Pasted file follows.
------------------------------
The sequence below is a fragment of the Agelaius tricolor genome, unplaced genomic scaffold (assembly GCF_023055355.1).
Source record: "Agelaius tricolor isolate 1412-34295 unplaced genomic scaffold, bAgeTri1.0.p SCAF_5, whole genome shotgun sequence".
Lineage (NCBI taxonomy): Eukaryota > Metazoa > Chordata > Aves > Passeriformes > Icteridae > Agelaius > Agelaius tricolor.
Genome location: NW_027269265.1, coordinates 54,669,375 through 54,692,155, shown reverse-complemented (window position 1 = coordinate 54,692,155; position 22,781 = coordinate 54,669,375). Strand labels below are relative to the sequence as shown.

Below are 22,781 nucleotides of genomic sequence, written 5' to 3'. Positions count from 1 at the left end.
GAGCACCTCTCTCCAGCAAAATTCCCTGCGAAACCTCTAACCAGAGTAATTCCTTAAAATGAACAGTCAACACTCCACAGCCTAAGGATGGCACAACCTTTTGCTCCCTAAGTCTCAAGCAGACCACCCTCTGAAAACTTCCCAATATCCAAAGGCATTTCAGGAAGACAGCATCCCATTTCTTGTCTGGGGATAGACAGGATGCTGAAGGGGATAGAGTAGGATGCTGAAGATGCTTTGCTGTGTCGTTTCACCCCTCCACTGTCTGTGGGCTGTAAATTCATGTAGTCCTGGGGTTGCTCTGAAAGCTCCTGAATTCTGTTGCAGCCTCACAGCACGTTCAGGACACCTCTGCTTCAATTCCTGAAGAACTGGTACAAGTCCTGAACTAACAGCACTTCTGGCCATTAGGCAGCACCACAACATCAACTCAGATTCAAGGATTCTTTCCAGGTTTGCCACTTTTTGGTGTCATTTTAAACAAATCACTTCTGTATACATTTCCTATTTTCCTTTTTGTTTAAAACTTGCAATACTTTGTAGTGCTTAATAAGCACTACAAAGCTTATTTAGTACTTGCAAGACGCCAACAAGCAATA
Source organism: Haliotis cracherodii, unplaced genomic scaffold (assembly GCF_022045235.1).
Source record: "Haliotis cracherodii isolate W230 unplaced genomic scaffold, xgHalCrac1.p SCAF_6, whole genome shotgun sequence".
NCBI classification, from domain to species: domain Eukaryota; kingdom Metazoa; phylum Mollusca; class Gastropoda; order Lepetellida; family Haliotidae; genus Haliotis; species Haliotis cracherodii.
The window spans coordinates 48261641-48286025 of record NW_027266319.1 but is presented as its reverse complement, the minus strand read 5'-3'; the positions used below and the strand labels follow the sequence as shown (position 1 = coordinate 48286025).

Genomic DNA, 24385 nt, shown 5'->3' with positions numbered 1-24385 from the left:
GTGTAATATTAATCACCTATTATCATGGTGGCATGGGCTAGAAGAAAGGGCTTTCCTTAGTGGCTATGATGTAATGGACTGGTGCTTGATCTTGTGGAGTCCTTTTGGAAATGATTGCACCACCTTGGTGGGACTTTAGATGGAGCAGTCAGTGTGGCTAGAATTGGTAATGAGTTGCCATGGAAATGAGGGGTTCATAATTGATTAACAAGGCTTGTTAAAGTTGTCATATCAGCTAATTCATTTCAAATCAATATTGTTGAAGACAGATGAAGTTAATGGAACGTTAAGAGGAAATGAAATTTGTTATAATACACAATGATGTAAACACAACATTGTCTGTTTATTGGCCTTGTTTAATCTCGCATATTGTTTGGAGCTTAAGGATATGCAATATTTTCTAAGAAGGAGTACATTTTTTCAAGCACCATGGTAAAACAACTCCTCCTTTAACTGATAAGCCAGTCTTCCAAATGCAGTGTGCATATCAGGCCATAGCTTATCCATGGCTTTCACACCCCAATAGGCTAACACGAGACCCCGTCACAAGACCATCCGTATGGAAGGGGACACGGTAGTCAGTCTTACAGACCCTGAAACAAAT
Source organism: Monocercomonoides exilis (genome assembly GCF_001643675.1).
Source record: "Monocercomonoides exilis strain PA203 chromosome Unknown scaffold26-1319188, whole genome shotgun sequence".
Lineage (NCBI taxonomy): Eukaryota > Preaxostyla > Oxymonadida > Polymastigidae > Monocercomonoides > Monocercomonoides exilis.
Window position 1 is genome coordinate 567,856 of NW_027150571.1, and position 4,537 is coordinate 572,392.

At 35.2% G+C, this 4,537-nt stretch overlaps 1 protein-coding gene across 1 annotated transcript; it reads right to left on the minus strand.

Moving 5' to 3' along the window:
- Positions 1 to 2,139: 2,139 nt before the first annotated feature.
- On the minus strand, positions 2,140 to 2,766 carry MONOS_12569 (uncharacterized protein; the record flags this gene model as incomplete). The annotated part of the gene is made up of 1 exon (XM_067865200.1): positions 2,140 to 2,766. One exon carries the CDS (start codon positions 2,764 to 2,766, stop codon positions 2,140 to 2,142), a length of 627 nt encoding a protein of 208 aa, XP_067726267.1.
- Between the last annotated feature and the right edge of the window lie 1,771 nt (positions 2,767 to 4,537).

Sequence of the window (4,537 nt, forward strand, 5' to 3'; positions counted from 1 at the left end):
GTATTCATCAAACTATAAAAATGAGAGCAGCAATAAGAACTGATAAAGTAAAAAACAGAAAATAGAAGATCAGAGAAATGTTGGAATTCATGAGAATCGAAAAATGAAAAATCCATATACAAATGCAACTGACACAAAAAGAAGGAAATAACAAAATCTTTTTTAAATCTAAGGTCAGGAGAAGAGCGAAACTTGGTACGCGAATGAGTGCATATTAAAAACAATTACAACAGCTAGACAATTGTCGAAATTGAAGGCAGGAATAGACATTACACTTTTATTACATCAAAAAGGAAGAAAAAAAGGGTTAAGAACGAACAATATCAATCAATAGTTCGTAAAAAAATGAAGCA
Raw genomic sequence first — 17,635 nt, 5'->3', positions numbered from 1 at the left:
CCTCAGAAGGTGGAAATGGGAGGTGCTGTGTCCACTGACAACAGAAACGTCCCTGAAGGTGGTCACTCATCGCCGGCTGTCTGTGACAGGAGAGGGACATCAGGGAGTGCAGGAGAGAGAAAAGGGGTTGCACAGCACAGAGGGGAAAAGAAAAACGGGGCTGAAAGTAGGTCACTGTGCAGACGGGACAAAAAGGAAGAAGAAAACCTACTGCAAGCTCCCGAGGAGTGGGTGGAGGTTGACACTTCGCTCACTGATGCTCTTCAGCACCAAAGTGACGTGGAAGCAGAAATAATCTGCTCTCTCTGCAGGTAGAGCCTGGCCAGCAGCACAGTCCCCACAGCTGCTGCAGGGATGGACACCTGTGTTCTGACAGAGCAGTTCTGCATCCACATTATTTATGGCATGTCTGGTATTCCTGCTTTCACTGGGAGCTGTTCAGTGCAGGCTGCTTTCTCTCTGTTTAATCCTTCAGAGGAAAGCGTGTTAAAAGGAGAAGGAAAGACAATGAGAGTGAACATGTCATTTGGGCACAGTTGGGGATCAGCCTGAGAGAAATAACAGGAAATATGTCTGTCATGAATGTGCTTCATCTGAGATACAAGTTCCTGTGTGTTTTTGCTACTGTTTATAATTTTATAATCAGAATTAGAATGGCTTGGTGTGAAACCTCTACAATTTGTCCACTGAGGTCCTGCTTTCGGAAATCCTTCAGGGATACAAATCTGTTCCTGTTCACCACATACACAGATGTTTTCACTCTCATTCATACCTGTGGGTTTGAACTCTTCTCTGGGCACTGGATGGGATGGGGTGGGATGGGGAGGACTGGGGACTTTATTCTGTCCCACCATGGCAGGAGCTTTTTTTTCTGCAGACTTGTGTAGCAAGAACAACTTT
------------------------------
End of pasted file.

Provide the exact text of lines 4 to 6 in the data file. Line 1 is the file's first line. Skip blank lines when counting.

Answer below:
Genome location: NW_027269265.1, coordinates 54,669,375 through 54,692,155, shown reverse-complemented (window position 1 = coordinate 54,692,155; position 22,781 = coordinate 54,669,375). Strand labels below are relative to the sequence as shown.

Below are 22,781 nucleotides of genomic sequence, written 5' to 3'. Positions count from 1 at the left end.
GAGCACCTCTCTCCAGCAAAATTCCCTGCGAAACCTCTAACCAGAGTAATTCCTTAAAATGAACAGTCAACACTCCACAGCCTAAGGATGGCACAACCTTTTGCTCCCTAAGTCTCAAGCAGACCACCCTCTGAAAACTTCCCAATATCCAAAGGCATTTCAGGAAGACAGCATCCCATTTCTTGTCTGGGGATAGACAGGATGCTGAAGGGGATAGAGTAGGATGCTGAAGATGCTTTGCTGTGTCGTTTCACCCCTCCACTGTCTGTGGGCTGTAAATTCATGTAGTCCTGGGGTTGCTCTGAAAGCTCCTGAATTCTGTTGCAGCCTCACAGCACGTTCAGGACACCTCTGCTTCAATTCCTGAAGAACTGGTACAAGTCCTGAACTAACAGCACTTCTGGCCATTAGGCAGCACCACAACATCAACTCAGATTCAAGGATTCTTTCCAGGTTTGCCACTTTTTGGTGTCATTTTAAACAAATCACTTCTGTATACATTTCCTATTTTCCTTTTTGTTTAAAACTTGCAATACTTTGTAGTGCTTAATAAGCACTACAAAGCTTATTTAGTACTTGCAAGACGCCAACAAGCAATA